战斗 The Guards at the gates stood with tricolour cockades on their hats, and the great ladies of the Court came driving in, for they were not far off. The Duchess of St. Leu had been permitted to remain in Paris, and her house had been the focus of all the Buonapartist adherents and conspiracies. From that centre had been sent summonses to every branch of the Buonaparte family to be in readiness, and all had responded except Cardinal Fesch, Louis Buonaparte, and Eugene Beauharnais, who had too much sense to quit Munich with his wife, the daughter of the Bavarian king. Even Murat, to his ruin, had been induced to declare for Buonaparte once more.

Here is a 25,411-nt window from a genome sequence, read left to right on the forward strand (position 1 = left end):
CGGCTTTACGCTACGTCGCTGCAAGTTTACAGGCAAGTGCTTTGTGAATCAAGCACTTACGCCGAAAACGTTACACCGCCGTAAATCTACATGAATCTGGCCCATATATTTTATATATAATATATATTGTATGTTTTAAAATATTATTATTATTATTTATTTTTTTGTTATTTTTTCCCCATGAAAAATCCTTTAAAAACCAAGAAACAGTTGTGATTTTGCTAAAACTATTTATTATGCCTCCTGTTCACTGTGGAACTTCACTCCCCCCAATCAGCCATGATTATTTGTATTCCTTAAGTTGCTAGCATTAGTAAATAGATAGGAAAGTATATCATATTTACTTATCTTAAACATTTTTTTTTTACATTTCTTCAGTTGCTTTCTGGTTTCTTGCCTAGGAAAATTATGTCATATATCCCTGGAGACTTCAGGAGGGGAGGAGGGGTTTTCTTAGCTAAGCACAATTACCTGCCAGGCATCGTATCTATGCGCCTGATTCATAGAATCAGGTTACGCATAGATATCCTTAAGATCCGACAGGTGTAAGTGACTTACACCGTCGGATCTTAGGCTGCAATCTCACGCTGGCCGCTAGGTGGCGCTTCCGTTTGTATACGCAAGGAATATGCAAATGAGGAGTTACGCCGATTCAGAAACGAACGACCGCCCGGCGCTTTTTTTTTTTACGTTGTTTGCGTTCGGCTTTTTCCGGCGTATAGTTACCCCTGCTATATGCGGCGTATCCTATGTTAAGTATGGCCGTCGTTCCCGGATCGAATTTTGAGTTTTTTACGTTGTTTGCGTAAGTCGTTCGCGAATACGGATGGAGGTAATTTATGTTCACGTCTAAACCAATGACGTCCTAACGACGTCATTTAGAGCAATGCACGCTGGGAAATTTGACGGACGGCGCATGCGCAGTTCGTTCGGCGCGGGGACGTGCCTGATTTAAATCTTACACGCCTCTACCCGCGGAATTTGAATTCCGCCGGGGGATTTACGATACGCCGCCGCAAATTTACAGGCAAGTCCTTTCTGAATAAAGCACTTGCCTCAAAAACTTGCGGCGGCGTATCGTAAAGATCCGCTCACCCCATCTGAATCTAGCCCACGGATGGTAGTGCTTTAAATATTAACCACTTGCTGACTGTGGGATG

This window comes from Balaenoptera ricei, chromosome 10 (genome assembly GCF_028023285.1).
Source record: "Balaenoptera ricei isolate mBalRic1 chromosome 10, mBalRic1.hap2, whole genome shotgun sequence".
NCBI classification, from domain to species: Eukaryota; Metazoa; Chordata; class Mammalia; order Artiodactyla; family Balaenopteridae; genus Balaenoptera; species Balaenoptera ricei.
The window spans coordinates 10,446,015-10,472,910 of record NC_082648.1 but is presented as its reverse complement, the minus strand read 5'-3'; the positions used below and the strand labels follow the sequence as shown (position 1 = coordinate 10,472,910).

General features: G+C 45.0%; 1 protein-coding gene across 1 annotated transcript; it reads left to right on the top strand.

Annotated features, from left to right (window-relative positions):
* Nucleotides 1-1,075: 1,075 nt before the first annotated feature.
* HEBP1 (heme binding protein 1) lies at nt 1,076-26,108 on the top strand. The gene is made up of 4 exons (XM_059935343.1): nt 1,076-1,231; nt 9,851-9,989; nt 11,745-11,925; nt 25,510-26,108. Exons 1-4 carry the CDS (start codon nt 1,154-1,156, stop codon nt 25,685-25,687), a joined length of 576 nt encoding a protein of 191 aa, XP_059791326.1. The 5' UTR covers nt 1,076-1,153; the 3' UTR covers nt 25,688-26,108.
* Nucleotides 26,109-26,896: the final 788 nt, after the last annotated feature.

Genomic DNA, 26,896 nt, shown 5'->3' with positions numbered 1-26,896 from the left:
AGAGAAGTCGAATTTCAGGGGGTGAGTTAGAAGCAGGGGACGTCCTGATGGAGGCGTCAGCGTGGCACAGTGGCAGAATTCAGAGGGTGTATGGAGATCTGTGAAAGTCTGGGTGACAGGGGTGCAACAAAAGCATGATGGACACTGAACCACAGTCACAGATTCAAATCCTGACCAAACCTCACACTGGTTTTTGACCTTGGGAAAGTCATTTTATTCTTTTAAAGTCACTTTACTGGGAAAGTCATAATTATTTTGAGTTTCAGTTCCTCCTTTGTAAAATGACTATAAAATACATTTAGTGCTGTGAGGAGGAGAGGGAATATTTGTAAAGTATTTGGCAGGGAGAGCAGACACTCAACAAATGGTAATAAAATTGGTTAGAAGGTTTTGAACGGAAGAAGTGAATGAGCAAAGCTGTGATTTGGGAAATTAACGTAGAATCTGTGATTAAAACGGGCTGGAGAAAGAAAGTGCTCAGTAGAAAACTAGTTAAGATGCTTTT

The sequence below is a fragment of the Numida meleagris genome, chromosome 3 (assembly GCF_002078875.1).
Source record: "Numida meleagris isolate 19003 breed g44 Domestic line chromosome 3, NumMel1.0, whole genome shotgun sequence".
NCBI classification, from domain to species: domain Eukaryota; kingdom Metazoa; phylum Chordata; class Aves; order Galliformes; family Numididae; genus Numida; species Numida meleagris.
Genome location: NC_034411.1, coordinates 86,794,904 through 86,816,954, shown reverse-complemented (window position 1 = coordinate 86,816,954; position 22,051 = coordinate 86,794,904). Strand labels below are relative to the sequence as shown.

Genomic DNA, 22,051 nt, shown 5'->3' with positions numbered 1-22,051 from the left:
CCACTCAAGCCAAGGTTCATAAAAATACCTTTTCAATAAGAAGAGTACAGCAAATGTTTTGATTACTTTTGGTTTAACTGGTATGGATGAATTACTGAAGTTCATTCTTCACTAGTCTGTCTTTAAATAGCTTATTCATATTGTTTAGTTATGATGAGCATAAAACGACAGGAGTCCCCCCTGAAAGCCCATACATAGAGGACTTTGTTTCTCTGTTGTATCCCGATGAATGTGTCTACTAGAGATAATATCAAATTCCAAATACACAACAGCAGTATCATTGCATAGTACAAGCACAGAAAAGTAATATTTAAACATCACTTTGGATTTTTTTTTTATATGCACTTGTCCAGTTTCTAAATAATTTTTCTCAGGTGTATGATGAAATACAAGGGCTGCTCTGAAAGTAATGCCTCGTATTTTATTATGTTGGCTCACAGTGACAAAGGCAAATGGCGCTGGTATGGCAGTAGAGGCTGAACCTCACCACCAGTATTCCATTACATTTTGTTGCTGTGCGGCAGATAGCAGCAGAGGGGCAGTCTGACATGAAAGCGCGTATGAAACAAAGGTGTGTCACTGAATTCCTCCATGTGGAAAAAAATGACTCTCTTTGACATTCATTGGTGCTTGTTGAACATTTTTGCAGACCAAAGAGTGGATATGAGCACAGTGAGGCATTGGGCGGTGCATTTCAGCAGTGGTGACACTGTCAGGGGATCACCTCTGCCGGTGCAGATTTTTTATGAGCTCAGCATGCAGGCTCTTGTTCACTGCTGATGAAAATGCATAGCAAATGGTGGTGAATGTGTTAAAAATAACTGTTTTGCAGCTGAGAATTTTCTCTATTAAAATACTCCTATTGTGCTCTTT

As winter approached, the state of things assumed a more portentous aspect. The leading agitators were themselves dismayed when they looked down the precipice to the edge of which they had brought the nation. O'Connell at the end of September issued an address, urging the people to discontinue their assemblies, and they obeyed. His lieutenants were exceedingly anxious that the Liberal Protestants should take an active part as mediators in order, if possible, to avert a disastrous collision. A good occasion was offered by the visit of Lord Morpeth to Ireland. This enlightened and accomplished nobleman—always the friend of civil and religious liberty, destined to preside over the Government of Ireland, as Viceroy, when the régime of civil equality was fully established, and to be the congenial interpreter of its spirit—was then invited to a great banquet, which was attended by all the leading friends of civil and religious liberty in and about Dublin, Protestant and Catholic. The Duke of Leinster was in the chair, and Mr. Sheil appealed to him, in the most eloquent terms, by all that was patriotic and glorious in the history of his ancestors the Geraldines—which for seven hundred years formed a great part of the history of Ireland, and who were in past times considered more Irish than the Irish themselves—to put himself at the head of the Liberal party. 好了 He was advised to try Westminster, where Mr. John Churchill, the brother of his coadjutor, the satirist, and others, were in his interest, but he boldly struck for the City of London. There were seven candidates at the poll. Wilkes received one thousand two hundred and forty-seven votes, but he was still lowest on the poll. His friends, the mob, had no franchise. [See larger version] HANDEL.”